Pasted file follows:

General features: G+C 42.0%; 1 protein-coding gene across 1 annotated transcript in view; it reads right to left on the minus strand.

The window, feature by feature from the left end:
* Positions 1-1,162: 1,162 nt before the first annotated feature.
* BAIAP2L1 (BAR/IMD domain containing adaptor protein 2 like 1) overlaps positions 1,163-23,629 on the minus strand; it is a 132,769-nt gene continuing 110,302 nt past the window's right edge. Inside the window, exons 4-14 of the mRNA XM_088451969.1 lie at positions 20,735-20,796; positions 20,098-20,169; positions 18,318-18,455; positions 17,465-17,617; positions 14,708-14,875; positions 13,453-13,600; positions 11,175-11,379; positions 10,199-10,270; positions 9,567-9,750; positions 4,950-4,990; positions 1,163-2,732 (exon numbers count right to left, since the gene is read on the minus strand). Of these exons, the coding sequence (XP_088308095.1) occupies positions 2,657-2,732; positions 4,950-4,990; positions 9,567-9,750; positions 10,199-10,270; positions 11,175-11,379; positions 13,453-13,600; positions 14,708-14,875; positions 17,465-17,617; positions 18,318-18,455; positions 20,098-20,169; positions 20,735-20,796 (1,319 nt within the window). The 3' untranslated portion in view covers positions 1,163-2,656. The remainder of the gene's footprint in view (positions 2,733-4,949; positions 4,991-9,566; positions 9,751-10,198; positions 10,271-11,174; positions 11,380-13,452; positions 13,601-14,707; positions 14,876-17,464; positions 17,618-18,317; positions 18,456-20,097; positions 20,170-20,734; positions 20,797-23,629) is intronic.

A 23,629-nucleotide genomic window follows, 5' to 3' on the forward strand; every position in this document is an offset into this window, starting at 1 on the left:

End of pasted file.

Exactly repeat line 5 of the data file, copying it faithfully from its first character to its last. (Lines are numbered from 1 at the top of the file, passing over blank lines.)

A 23,629-nucleotide genomic window follows, 5' to 3' on the forward strand; every position in this document is an offset into this window, starting at 1 on the left: